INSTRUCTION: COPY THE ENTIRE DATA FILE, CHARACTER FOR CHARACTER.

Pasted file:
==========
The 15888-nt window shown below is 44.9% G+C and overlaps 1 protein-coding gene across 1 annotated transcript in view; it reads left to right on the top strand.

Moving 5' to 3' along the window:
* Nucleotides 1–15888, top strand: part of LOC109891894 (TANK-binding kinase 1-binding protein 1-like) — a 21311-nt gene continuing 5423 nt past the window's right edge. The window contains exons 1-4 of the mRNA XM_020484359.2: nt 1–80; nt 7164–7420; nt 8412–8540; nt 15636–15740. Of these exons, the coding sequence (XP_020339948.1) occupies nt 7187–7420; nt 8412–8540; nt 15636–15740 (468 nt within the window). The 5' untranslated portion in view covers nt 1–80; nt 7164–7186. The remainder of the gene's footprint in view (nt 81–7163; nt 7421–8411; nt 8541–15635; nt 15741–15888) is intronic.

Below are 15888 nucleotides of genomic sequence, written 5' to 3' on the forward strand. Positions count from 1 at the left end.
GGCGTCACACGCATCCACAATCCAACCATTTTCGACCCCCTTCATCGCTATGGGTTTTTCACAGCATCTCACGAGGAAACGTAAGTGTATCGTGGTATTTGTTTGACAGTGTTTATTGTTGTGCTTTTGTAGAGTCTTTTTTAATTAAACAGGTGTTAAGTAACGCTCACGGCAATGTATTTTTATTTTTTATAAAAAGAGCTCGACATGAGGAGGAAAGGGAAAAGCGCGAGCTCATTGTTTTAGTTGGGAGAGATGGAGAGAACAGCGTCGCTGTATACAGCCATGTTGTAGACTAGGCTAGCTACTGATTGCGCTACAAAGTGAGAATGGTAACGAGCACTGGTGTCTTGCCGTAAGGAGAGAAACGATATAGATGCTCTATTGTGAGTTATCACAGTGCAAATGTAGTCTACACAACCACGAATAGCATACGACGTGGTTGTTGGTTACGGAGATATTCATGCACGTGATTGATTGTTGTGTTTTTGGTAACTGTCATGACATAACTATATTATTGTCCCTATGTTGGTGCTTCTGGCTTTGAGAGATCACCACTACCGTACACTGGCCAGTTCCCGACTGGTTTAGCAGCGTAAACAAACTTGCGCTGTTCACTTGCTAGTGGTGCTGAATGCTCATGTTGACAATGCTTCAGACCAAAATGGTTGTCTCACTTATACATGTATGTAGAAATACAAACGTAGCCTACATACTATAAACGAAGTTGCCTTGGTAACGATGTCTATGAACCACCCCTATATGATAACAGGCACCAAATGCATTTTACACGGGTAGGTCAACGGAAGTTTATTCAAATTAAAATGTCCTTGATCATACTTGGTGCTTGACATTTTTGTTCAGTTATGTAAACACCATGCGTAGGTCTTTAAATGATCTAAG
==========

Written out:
The 15888-nt window shown below is 44.9% G+C and overlaps 1 protein-coding gene across 1 annotated transcript in view; it reads left to right on the top strand.

Moving 5' to 3' along the window:
* Nucleotides 1–15888, top strand: part of LOC109891894 (TANK-binding kinase 1-binding protein 1-like) — a 21311-nt gene continuing 5423 nt past the window's right edge. The window contains exons 1-4 of the mRNA XM_020484359.2: nt 1–80; nt 7164–7420; nt 8412–8540; nt 15636–15740. Of these exons, the coding sequence (XP_020339948.1) occupies nt 7187–7420; nt 8412–8540; nt 15636–15740 (468 nt within the window). The 5' untranslated portion in view covers nt 1–80; nt 7164–7186. The remainder of the gene's footprint in view (nt 81–7163; nt 7421–8411; nt 8541–15635; nt 15741–15888) is intronic.

Below are 15888 nucleotides of genomic sequence, written 5' to 3' on the forward strand. Positions count from 1 at the left end.
GGCGTCACACGCATCCACAATCCAACCATTTTCGACCCCCTTCATCGCTATGGGTTTTTCACAGCATCTCACGAGGAAACGTAAGTGTATCGTGGTATTTGTTTGACAGTGTTTATTGTTGTGCTTTTGTAGAGTCTTTTTTAATTAAACAGGTGTTAAGTAACGCTCACGGCAATGTATTTTTATTTTTTATAAAAAGAGCTCGACATGAGGAGGAAAGGGAAAAGCGCGAGCTCATTGTTTTAGTTGGGAGAGATGGAGAGAACAGCGTCGCTGTATACAGCCATGTTGTAGACTAGGCTAGCTACTGATTGCGCTACAAAGTGAGAATGGTAACGAGCACTGGTGTCTTGCCGTAAGGAGAGAAACGATATAGATGCTCTATTGTGAGTTATCACAGTGCAAATGTAGTCTACACAACCACGAATAGCATACGACGTGGTTGTTGGTTACGGAGATATTCATGCACGTGATTGATTGTTGTGTTTTTGGTAACTGTCATGACATAACTATATTATTGTCCCTATGTTGGTGCTTCTGGCTTTGAGAGATCACCACTACCGTACACTGGCCAGTTCCCGACTGGTTTAGCAGCGTAAACAAACTTGCGCTGTTCACTTGCTAGTGGTGCTGAATGCTCATGTTGACAATGCTTCAGACCAAAATGGTTGTCTCACTTATACATGTATGTAGAAATACAAACGTAGCCTACATACTATAAACGAAGTTGCCTTGGTAACGATGTCTATGAACCACCCCTATATGATAACAGGCACCAAATGCATTTTACACGGGTAGGTCAACGGAAGTTTATTCAAATTAAAATGTCCTTGATCATACTTGGTGCTTGACATTTTTGTTCAGTTATGTAAACACCATGCGTAGGTCTTTAAATGATCTAAG